Children with severe viral infection due to primary or secondary immunodeficiency and children with cancer are the primary pediatric populations for which T cell based immunotherapies are being developed. HSCT is a common cause of secondary immunodeficiency since it induces severe lymphocyte depletion, which typically lasts at least one year and may persist for several years following the procedure. Furthermore, common therapies for childhood cancer induce profound lymphocyte depletion and significant immunosuppressive effects result from cancer itself. Thus, patients receiving T cell based immunotherapies have alterations in host immunity that can impact the effectiveness of T cell based immunotherapy both positively and negatively. This section will describe the changes in immune physiology induced by T cell depletion and discuss the effects that these and other host factors play in enhancing or diminishing the effectiveness of T cell based immunotherapies for cancer or viral infection.
Unlike other marrow-derived populations, B cells and T cells require specialized microenvironments within the bone marrow and thymus respectively, to recapitulate primary development. The bone marrow microenvironment needed to support B cell lymphopoiesis remains functional throughout life, however, age-related changes occur within the thymus that limit the capacity for postnatal humans to regenerate T cells62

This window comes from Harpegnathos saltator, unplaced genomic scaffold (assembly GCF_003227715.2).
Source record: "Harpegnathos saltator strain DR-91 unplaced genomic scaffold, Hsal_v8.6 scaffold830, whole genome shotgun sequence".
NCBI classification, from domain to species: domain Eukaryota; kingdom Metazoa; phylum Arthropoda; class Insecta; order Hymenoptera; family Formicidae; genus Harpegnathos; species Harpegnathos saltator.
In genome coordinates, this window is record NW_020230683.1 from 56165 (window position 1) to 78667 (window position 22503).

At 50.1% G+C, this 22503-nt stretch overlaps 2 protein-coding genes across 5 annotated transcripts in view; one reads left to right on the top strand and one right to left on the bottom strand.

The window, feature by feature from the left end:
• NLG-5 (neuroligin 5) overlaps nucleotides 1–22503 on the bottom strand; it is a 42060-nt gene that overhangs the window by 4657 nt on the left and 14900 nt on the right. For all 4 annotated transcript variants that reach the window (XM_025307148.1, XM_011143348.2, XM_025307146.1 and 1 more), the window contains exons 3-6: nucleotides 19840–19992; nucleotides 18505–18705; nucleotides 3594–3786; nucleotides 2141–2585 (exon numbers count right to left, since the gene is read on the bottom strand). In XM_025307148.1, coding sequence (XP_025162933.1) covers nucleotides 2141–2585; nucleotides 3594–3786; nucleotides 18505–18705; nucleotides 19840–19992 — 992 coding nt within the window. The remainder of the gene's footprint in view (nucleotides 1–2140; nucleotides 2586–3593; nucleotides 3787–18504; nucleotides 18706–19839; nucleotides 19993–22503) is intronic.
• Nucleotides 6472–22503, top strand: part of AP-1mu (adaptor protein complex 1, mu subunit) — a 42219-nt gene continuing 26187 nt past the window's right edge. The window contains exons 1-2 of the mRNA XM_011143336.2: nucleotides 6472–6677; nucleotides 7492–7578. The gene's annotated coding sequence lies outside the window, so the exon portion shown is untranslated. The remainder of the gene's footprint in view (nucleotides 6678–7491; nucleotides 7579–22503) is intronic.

. Many investigators have emphasized the importance of puberty and sex steroids in age associate thymic involution, but in fact, from birth onward there is a relatively linear decline in the relative mass and function of the thymus. As a result, adolescents have substantially diminished thymic function compared to younger children63
, and the majority of patients in the fifth decade of life essentially show a complete inability to recover T cells via thymic-dependent pathways after T cell depletion64
. Furthermore, even in very young children, the thymic microenvironment is exquisitely susceptible to damage by a variety of insults, including cytotoxic agents, viral infections, GVHD, and irradiation65
, thus limiting that capacity for even young children with cancer or immunodeficiency to support thymic-dependent T cell regeneration.
When thymic-dependent T cell regeneration is limiting, T lymphocytes can be partially regenerated by thymic-independent homeostatic peripheral expansion
. This process substantially increases T cell numbers and immune function, but it does not fully restore immune competence. Briefly, mature T cells, (either remaining within the host following the lymphopenia inducing insult, emerging from a diminished thymus, derived from maternal T cells or adoptively transferred through a stem cell graft or immunotherapy product) undergo vigorous mitotic expansion, which is dramatically enhanced compared to low level cycling that T cells normally undergo throughout life in the absence of lymphopenia. This cycling represents a combination of enhanced T cell proliferation toward cognate antigens (e.g. viral antigens present during lymphopenia)66